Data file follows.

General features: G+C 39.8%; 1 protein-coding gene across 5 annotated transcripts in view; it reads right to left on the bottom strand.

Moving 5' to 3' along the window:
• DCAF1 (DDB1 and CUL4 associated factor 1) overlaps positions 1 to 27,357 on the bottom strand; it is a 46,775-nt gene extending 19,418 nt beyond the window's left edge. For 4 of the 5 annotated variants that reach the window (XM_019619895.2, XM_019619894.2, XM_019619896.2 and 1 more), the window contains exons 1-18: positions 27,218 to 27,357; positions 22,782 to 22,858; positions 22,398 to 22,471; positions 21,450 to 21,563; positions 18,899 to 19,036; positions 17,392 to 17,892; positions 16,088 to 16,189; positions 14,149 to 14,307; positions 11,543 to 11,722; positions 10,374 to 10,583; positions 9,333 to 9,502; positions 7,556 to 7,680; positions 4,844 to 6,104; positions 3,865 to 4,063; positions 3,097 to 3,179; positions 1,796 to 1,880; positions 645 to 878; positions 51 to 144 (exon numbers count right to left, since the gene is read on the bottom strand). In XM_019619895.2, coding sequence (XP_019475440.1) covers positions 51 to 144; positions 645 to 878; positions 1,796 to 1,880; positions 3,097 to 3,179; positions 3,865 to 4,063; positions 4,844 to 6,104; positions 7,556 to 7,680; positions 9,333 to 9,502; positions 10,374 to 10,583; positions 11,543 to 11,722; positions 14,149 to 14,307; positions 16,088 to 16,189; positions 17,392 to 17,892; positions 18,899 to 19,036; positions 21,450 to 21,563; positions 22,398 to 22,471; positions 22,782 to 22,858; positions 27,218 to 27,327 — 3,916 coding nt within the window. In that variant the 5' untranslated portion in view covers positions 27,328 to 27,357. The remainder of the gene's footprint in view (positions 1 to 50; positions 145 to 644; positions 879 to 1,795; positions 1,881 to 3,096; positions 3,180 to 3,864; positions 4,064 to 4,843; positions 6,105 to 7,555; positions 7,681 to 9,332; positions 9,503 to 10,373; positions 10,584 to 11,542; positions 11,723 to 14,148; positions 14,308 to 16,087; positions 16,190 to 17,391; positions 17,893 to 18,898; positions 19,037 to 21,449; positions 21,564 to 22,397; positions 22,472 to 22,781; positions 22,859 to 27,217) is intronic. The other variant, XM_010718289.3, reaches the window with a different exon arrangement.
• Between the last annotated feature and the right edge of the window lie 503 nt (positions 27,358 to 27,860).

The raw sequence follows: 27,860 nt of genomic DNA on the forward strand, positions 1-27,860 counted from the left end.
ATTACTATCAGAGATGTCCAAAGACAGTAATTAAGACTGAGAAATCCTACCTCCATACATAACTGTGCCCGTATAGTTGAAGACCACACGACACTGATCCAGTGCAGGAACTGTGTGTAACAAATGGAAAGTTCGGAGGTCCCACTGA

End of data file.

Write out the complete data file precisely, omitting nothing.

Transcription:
General features: G+C 39.8%; 1 protein-coding gene across 5 annotated transcripts in view; it reads right to left on the bottom strand.

Moving 5' to 3' along the window:
• DCAF1 (DDB1 and CUL4 associated factor 1) overlaps positions 1 to 27,357 on the bottom strand; it is a 46,775-nt gene extending 19,418 nt beyond the window's left edge. For 4 of the 5 annotated variants that reach the window (XM_019619895.2, XM_019619894.2, XM_019619896.2 and 1 more), the window contains exons 1-18: positions 27,218 to 27,357; positions 22,782 to 22,858; positions 22,398 to 22,471; positions 21,450 to 21,563; positions 18,899 to 19,036; positions 17,392 to 17,892; positions 16,088 to 16,189; positions 14,149 to 14,307; positions 11,543 to 11,722; positions 10,374 to 10,583; positions 9,333 to 9,502; positions 7,556 to 7,680; positions 4,844 to 6,104; positions 3,865 to 4,063; positions 3,097 to 3,179; positions 1,796 to 1,880; positions 645 to 878; positions 51 to 144 (exon numbers count right to left, since the gene is read on the bottom strand). In XM_019619895.2, coding sequence (XP_019475440.1) covers positions 51 to 144; positions 645 to 878; positions 1,796 to 1,880; positions 3,097 to 3,179; positions 3,865 to 4,063; positions 4,844 to 6,104; positions 7,556 to 7,680; positions 9,333 to 9,502; positions 10,374 to 10,583; positions 11,543 to 11,722; positions 14,149 to 14,307; positions 16,088 to 16,189; positions 17,392 to 17,892; positions 18,899 to 19,036; positions 21,450 to 21,563; positions 22,398 to 22,471; positions 22,782 to 22,858; positions 27,218 to 27,327 — 3,916 coding nt within the window. In that variant the 5' untranslated portion in view covers positions 27,328 to 27,357. The remainder of the gene's footprint in view (positions 1 to 50; positions 145 to 644; positions 879 to 1,795; positions 1,881 to 3,096; positions 3,180 to 3,864; positions 4,064 to 4,843; positions 6,105 to 7,555; positions 7,681 to 9,332; positions 9,503 to 10,373; positions 10,584 to 11,542; positions 11,723 to 14,148; positions 14,308 to 16,087; positions 16,190 to 17,391; positions 17,893 to 18,898; positions 19,037 to 21,449; positions 21,564 to 22,397; positions 22,472 to 22,781; positions 22,859 to 27,217) is intronic. The other variant, XM_010718289.3, reaches the window with a different exon arrangement.
• Between the last annotated feature and the right edge of the window lie 503 nt (positions 27,358 to 27,860).

The raw sequence follows: 27,860 nt of genomic DNA on the forward strand, positions 1-27,860 counted from the left end.
ATTACTATCAGAGATGTCCAAAGACAGTAATTAAGACTGAGAAATCCTACCTCCATACATAACTGTGCCCGTATAGTTGAAGACCACACGACACTGATCCAGTGCAGGAACTGTGTGTAACAAATGGAAAGTTCGGAGGTCCCACTGA